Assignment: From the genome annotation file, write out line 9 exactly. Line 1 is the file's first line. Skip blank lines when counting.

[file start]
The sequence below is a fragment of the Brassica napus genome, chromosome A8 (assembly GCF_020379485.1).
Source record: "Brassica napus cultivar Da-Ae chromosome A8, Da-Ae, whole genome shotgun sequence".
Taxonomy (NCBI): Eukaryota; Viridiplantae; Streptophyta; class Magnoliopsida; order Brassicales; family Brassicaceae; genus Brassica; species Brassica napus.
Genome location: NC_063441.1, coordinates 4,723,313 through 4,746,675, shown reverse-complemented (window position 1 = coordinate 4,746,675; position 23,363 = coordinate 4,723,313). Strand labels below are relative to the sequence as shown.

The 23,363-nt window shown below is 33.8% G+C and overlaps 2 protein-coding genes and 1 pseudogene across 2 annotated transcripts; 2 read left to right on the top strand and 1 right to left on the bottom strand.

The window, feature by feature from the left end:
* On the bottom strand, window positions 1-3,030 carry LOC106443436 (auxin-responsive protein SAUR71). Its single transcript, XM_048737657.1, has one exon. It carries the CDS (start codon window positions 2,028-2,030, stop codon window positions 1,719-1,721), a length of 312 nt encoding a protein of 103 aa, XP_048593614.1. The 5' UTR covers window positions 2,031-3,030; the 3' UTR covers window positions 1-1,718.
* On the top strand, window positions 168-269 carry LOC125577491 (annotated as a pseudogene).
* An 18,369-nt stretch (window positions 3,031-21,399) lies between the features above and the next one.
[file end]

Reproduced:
* An 18,369-nt stretch (window positions 3,031-21,399) lies between the features above and the next one.